Using the arrow buttons, you can select the size of your mug, choose from between four and 12 ounces, in two ounce increments. If you want to make iced coffee, place a tall glass filled with ice on the drop tray and select the 4-ounce setting. The brewer will then concentrate the coffee or tea brew to compensate for the melting ice. The brewing process will melt most of the ice in your glass, so expect to add more.
This was a primary complaint about this machine and others like it in our test group. The SS-700 allows you to choose your size of mug, but the K-Cups only come in one size. This means that the 4-ounce size setting will deliver very strong, concentrated flavor while the 12-ounce size will be weaker due to the dilution of the extra water. If you want to use a 12-ounce travel mug, for example, and not have your coffee diluted in flavor, use two K-Cups and two separate brew cycles under the 6- or 8-ounce settings.
In addition to a digital clock, you can also program the brewer to turn on and off at specific times, or to turn off automatically after a prescribed amount of time. This is a nice feature if you have busy mornings. You can also set the brewing temperature, ranging from 187 to 192 (default) degrees Fahrenheit.
(Shorter bars indicate better performance)
The SS-700 fell in the middle of the pack in our timed coffee brewing test. Anything under a minute is acceptable, and coming in at 46 seconds puts the SS-700 well ahead of schedule.
We performed two taste tests for all of the brewers in our test group. We used Starbucks House Blend for our pod-based testing, since it's one of the few coffees available across the three pod designs we tested (Verismo, K-Cup, Vue pack). We also tested four of the five brewers with fresh ground coffee using the My K-Cup or Vue reusable coffee filters. We omitted the
The SS-700 brews an acceptable, smooth-tasting cup of Starbucks coffee from the K-Cup. We found it a little bit watery and lacking in some of the depth we look for in coffee, but overall it made the best K-Cup-based coffee.
Our results with the reusable filter showed a weakness, though. It made a smooth, if a bit weak, cup of coffee, similar to what you might find in a typical diner. That's not an objectively bad taste, but only the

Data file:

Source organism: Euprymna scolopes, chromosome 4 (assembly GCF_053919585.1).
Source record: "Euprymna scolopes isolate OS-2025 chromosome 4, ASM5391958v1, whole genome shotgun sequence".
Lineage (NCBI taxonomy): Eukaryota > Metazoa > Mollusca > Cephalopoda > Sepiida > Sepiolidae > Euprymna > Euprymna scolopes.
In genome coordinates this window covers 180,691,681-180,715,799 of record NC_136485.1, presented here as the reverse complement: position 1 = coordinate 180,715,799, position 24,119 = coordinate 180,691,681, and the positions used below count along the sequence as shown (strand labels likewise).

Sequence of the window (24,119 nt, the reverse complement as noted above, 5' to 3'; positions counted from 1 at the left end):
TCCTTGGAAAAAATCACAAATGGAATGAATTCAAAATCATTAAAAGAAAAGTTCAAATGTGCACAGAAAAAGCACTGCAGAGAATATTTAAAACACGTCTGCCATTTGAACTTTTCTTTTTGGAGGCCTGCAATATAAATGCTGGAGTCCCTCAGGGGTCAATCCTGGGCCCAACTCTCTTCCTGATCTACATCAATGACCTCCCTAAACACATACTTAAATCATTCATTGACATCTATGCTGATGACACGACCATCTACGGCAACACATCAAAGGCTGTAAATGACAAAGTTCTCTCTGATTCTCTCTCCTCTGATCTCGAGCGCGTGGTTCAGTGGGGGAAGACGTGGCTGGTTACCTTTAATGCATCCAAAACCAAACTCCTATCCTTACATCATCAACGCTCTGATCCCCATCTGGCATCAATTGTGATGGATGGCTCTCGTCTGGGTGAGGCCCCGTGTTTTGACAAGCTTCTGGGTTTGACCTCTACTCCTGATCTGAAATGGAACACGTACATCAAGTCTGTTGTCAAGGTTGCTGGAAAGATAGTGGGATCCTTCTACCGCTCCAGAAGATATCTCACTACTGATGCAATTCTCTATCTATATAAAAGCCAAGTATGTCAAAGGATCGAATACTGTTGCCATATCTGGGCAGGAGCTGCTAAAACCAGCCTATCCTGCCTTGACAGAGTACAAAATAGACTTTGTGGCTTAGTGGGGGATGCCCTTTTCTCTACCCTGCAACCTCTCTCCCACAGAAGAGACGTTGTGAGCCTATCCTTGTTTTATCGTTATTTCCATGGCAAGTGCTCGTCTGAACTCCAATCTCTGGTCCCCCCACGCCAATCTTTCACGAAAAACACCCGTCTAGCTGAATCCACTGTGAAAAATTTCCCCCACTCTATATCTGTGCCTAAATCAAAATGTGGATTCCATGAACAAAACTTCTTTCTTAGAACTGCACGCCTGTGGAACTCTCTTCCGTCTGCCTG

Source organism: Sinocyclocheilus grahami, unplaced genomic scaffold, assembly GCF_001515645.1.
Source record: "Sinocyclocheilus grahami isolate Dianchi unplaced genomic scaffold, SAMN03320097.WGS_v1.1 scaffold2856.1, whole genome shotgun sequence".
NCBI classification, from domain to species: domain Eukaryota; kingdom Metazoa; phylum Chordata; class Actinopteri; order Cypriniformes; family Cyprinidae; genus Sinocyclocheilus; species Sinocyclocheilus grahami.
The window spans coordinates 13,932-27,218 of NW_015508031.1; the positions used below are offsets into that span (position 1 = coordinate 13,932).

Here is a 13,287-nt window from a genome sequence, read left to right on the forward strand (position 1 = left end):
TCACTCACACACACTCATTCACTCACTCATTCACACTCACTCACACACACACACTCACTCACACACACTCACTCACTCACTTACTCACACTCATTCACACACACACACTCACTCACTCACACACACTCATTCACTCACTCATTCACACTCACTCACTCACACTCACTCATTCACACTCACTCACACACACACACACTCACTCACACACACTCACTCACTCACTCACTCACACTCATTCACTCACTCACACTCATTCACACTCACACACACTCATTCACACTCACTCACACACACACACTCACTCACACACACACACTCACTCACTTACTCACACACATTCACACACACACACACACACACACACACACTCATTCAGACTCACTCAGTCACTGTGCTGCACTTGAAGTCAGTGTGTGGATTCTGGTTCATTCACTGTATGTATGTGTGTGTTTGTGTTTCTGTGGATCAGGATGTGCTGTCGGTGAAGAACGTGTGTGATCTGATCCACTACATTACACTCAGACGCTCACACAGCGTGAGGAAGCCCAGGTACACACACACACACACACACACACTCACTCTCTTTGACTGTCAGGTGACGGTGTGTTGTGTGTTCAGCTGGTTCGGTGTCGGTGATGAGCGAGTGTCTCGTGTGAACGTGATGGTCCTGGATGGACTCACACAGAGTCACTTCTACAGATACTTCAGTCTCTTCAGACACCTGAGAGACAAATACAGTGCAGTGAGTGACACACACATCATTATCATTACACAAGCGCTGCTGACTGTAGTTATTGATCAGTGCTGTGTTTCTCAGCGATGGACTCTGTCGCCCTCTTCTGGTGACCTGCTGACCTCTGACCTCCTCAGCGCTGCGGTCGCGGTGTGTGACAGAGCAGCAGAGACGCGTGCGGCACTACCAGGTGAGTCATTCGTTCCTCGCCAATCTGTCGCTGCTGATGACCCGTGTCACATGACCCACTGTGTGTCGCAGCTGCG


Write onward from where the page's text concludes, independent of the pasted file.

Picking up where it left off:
The SS-700 comes with a 12-pack of assorted K-Cups, with coffee from brands like Tully's, Emeril's, and Donut Shop. This assorted pack gives you the opportunity to sample different flavors and find one that works well for you, but they all had a seemingly characteristic thin taste.
Service and support
Cuisinart recommends descaling the SS-700 every three months, but notes that it may be necessary to descale more often if your water has especially high mineral content. We recommend taking this advice seriously because it is the best way to extend the life of your brewer. Other ways to extend the life of your Cuisinart SS-700 are rinsing frequently, using filtered water, and regularly cleaning external parts like the water reservoir and K-Cup holder.
The Cuisinart SS-700 features a generous three-year limited warranty for "normal home use." The SS-700 is the only brewer of the five we tested to include a warranty longer than one year. Cuisinart's Web site includes a comprehensive customer care section. For assistance, call 1-800-211-9604 or fill out the online form. Under the SS-700's product page, Cuisinart also includes an online copy of the manual as well as demo videos and links to replacement parts and accessories.
Of all the brewers we tested, the Cuisinart made the best K-Cup coffee. Keurig's V700 makes a better pod-based cup overall, and we like the Bunn the best because it handled K-Cups well but also made the best cup from fresh grounds. If you're a coffee enthusiast looking for a quick-brew solution, the Bunn is the best pick. For those of you with pure K-Cup loyalty looking for a new brewer, this is the one we recommend.